Lake Erie is on the verge of being declared dead again because of climate change, according to researchers.
Their reports show that drastic new pollution targets are needed if Lake Erie is to protected from developing a massive "dead zone" (or hypoxic zone), where toxic algae blooms and regions are starved of oxygen, meaning life cannot thrive.
While the lake – the fourth largest of the Great Lakes in America – came back to life once, problems with its water quality have been increasing since the mid-1990s.
A report from the EcoFore-Lake Erie project has said there must be a 46% reduction in the amount of phosphorus pollution to shrink the lake's dead zone to a size last seen in the 1990s, a time when there was a recovery in recreational and commercial fisheries in the west and central of the lake.
Phosphorus is used in crop fertilisers with excess washing off croplands during rainstorms and flowing into rivers that feed the Great Lakes. Once there, this chemical can spark algae blooms which, after they die, sink to the bottom of the lake where oxygen-consuming bacteria feed on them, creating these dead zones. Fish shun these oxygen-starved waters, reducing the amount of suitable habitat.
Published in the Journal of Great Lakes Research, researchers recommend policymakers set ambitious targets to reduce phosphorous levels, specifically a special type of phosphorus called dissolved reactive phosphorus, or DRP, levels of which have doubled over the last 20 years.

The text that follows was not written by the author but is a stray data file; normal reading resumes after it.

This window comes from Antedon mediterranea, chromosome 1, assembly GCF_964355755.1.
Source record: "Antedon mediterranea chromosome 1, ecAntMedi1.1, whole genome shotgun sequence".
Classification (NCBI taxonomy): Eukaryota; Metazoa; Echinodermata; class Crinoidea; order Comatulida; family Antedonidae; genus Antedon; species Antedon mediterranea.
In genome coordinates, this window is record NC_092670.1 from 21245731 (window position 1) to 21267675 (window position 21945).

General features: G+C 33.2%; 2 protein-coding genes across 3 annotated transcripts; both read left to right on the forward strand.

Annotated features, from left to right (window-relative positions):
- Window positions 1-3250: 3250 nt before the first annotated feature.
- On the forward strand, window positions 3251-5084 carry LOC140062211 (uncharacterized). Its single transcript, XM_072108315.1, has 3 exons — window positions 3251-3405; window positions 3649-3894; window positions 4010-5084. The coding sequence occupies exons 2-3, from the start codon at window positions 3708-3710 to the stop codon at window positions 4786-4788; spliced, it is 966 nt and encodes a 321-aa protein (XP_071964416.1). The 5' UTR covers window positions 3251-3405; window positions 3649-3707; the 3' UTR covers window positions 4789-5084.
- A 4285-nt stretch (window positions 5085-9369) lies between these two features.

Researcher Joseph DePinto explained: "DRP is extremely bioavailable to algae, meaning the algae can readily absorb this nutrient and use it to fuel explosive growth."
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Scientists expect levels of DRP to rise in coming years, with the effects of climate change driving further pollution. Under current climate models, precipitation is expected to increase by up to 29% by 2100, while summer temperature are also expected to rise.
"Potential impacts of climate change need to be taken into consideration for effective action," team member Nathan Bosch said. "Most indications suggest that climate change will not only exacerbate existing problems but also make reducing phosphorus loads more difficult."
Tomas Höök, who also worked on the project, added: "Climate warming can cause preferred habitat to be squeezed both from above by warmer temperatures and from below via increased hypoxia."
The report says a 78% reduction in DRP would be needed to reach the Central Basin hypoxia goal of 780 square miles, an area larger than Los Angeles.
Donald Scavia, director of the University of Michigan's Graham Sustainability Institute and EcoFore-Lake Erie principal investigator, said: "The new target is very ambitious but is achievable if the region agrees to adopt agricultural practices that help reduce the amount of phosphorus-bearing fertilizer washing off fields. We believe this EcoFore synthesis report provides important input to the U.S. and Canadian teams charged with setting new phosphorus load targets for Lake Erie."